The first store’s employee had told us his manager restricted what they could do to meet and resolve customer needs, essentially limiting how far he would go to take care of customers. While at the second store, we saw firsthand the manager demonstrating over and over what great customer service should look like, as well as supporting his employees so that they could also provide great experiences.
During this interaction with the two different stores, it became quite clear to me how important managers can be and should be in creating great experiences for customers and employees alike.
Early in my career one company launched a project to improve customer experience by empowering employees so that they could resolve customer issues on the first interaction without the need to escalate to supervisors and managers. For this to work, the company had to educate and provide them with the information so that they could resolve customer issues without hurting the business.
Unfortunately, a major gap was created by not addressing how this dramatic change to the business would affect supervisors and managers. Many were confused by the changes and were not sure of their role within the company, while others did not support the project throwing up roadblocks wherever they could. The company quickly realized the need to close this gap by communicating and educating the supervisors and managers on their new role of coaching and empowering the employees. Once this was achieved, the program succeeded with its goals and made great strides in improving the customer experience and achieving its goal of reducing customer churn.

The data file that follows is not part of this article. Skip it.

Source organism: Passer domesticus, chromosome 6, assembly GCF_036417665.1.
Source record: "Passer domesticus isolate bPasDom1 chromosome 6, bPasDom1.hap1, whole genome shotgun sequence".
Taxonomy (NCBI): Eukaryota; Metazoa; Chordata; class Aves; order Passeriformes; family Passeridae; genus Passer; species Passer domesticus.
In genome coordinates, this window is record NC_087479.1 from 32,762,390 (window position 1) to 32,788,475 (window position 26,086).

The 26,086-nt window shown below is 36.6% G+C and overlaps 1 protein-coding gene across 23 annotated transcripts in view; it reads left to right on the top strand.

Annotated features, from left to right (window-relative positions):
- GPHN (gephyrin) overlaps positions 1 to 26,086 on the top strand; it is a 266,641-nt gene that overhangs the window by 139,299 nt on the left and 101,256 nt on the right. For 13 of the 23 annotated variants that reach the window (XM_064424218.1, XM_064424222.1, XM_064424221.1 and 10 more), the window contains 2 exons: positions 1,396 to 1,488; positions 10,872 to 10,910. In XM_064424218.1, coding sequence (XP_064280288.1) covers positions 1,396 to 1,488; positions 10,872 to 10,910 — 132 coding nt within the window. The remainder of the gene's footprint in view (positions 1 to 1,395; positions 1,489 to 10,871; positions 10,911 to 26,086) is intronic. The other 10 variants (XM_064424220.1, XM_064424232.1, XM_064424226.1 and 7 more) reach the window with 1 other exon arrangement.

A recent report by the Temkin Group, Employee Engagement Competency & Maturity, 2018 showed that the least supported members of customer experience activities are leaders of non-customer-facing groups. Typically, groups that do not directly interact with customers are the least supportive of CX activities as they do not see how their actions impact customer experience. So, it is understandable that if companies provide little to no support to these leaders, then these groups will not vigorously support the company’s CX efforts.